Mike Trout

Last time, I previewed shortstops. Now, let’s head to the outfield to round out our hitter previews.

Which outfielder should go off the board first?

Mike Trout (LAA) – There is no question that Trout is the number one outfielder in fantasy baseball. Trout is in a tier of his own, as he batted .323 with 27 home runs, 97 runs batted in and 33 stolen bases last year. The 22-year-old is going to do it big again this year, and you should have no fear in going all in on Trout.

Who is making a comeback from a disappointing 2013 season?

Josh Hamilton (LAA) – Texas Rangers fans rejoiced last season, as Angels fans and fantasy owners of Hamilton were frustrated by his production. The former American League MVP had 21 home runs, just 79 runs batted in and hit a career-low .250 after getting a fat contract from the Angels. I expect Hamilton to come back strong this season and prove the naysayers wrong.

Don’t sleep on this guy

Curtis Granderson (NYM) – Granderson only played in 61 games last year for the New York Yankees and was rather disappointing. However, he is getting a fresh start with the New York Mets. He is being ranked in the late 30’s and early 40’s, which I believe is way too low for Granderson. The guy hit 43 home runs in 2012 and 41 home runs in 2011. With exceptional power and potential to steal some bases while knocking in a lot of runs, I think he’ll have a good year. He isn’t hitting in the greatest lineup or the friendliest ballpark, but he is healthy and excited to be a member of the Mets.

Bound to bust

Ryan Braun (MIL) – After a stint on the disabled list and a season-endingsuspension for violating baseball’s drug policy and lying to the public, Braun is being ranked as high as 4 or 5 on most 2014 pre-draft outfielder rankings. It is tough togauge how Braun will perform this season, knowing that he was using performanceenhancing drugs en route to his past success. Now that he is clean, or at least claims to be, I’ll side with Braun being a bust.

My Pre-Season Rankings: Outfielders

  1. Mike Trout (LAA)
  2. Andrew McCutchen (PIT)
  3. Carlos Gonzalez (COL)
  4. Bryce Harper (WAS)
  5. Adam Jones (BAL)
  6. Jacoby Ellsbury (NYY)
  7. Yasiel Puig (LAD)
  8. Carlos Gomez (MIL)
  9. Justin Upton (ATL)
  10. Giancarlo Stanton (MIA)
  11. Jose Bautista (TOR)
  12. Shin-Soo Choo (TEX)
  13. Josh Hamilton (LAA)
  14. Ryan Braun (MIL)
  15. Yoenis Cespedes (OAK)
  16. Curtis Granderson (NYM)
  17. Jay Bruce (CIN)
  18. Alex Rios (TEX)
  19. Matt Kemp (LAD)
  20. Starling Marte (PIT)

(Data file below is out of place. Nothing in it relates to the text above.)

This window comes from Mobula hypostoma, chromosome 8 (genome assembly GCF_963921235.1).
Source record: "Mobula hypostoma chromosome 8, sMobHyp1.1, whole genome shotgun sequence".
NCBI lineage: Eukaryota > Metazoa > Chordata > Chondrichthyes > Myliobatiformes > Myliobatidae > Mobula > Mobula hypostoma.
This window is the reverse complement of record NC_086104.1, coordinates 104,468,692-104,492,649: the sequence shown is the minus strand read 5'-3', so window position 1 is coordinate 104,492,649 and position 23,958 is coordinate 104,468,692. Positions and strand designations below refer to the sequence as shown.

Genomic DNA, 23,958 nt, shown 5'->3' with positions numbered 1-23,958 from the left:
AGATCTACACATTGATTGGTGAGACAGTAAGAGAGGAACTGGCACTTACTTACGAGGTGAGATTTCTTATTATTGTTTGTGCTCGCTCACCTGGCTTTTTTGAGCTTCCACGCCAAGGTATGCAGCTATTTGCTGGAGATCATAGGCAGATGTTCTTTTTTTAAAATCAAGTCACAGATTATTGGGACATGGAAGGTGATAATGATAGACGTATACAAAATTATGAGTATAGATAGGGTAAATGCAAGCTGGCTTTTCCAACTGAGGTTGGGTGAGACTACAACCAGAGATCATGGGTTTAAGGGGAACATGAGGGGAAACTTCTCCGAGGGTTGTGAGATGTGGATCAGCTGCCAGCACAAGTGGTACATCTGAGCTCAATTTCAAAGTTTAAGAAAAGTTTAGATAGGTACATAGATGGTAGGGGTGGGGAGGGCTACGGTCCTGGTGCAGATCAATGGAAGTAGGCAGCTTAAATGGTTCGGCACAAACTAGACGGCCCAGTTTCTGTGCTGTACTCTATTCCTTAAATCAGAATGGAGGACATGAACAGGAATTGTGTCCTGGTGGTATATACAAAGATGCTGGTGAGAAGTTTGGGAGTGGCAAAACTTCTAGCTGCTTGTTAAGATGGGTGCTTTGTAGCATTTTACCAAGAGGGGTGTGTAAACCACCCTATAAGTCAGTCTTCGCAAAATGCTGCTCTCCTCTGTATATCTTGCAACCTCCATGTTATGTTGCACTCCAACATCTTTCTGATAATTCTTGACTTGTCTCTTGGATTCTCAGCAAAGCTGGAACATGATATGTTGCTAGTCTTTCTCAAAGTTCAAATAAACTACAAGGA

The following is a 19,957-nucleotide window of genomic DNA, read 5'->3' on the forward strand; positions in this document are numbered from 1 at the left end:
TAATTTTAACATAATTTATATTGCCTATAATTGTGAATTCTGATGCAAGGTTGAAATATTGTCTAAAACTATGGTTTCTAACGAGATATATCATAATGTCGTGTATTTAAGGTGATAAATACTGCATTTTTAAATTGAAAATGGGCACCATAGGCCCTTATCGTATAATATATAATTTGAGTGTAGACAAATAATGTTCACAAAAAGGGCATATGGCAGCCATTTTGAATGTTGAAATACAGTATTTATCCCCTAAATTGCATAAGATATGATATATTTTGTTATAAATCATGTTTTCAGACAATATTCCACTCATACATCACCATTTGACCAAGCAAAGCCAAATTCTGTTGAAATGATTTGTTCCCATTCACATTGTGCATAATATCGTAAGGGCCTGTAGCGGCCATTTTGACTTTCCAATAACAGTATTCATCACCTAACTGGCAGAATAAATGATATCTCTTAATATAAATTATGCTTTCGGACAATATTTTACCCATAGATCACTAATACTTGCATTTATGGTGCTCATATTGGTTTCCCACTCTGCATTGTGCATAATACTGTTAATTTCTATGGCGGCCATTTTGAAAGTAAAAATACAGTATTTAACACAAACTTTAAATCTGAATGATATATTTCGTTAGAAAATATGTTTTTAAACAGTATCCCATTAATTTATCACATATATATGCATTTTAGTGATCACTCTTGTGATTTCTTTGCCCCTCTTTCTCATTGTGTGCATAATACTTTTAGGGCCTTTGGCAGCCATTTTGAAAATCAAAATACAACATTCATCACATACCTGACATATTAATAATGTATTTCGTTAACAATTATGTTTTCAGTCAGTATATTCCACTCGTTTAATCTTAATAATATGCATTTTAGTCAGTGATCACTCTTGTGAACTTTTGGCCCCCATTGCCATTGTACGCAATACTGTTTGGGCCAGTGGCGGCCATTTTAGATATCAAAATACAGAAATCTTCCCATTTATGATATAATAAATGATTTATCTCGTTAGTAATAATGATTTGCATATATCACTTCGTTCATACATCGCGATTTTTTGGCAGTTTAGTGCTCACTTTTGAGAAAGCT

21. Matt Holliday (STL)
  22. Allen Craig (STL)
  23. Wil Myers (TB)
  24. Hunter Pence (SF)
  25. Mark Trumbo (ARI)

I’ll leave you with this...

As always, the outfield is strong. The top ten outfielders will probably be taken within the first three rounds of all fantasy drafts, and outfielders tend to go quickly since you need three of them in most standard leagues. It also doesn’t hurt to have extra on the bench and for your utility spot. Considering the position is so deep, you are kind of on your own as to how you want to approach it.

Each week, Adam will give his two cents about the players at each position, naming a clear-cut number one, a comeback player, a sleeper/breakout, a bust, his full rankings and a little advice as to what to do in your draft and throughout the season.

Ryan Braun, Mike Trout rank amongst top fantasy out fielders in 2013

With Opening Day coming up on Sunday there are sure to be a great deal of fantasy drafts going on between now and then. For anyone that has a draft in the next few days it would be a wise decision to draft an outfielder with one of your first picks. ESPN fantasy experts project that in most drafts five of the top 10 players picked will be outfielders. With that being said, here are my top five fantasy outfielders:

1. Ryan Braun, Milwaukee Brewers

Braun is a fairly easy pick at No. 1, and if you have the first pick in your draft he would be an excellent choice. Last season he recorded 41 home runs, 112 RBIs and a .319 batting average. Those stats speak for themselves but the stat that puts him at No. 1 for me was the 30 stolen bases that he recorded last season. In addition, Braun has proven to be very durable. Since the 2008 season he has played in at least 150 games each year.

2. Mike Trout, Los Angeles Angels

Trout is similar to Braun in many ways, he is a player that can hit for power and average and steal bases as well. In his historic rookie season last year he hit 30 home runs, had 83 RBIs, a batting average of .326 and stole 49 bases to top it all off. Trout is the real deal and I see no sign of him slowing down this season.

3. Matt Kemp, Los Angeles Dodgers

I am not going to bore you with another paragraph full of stats and numbers, when it comes to Kemp there is not a lot of explaining that needs to be done. Despite being bothered by an injury last season he was still one of the most productive players in baseball. If he stays healthy this season look for him to put up monster numbers and be right up there with guys like Braun and Trout. Kemp will be right in the middle of a stacked Dodger lineup so he will definitely have plenty of opportunities to produce.

4. Andrew McCutchen, Pittsburg Pirates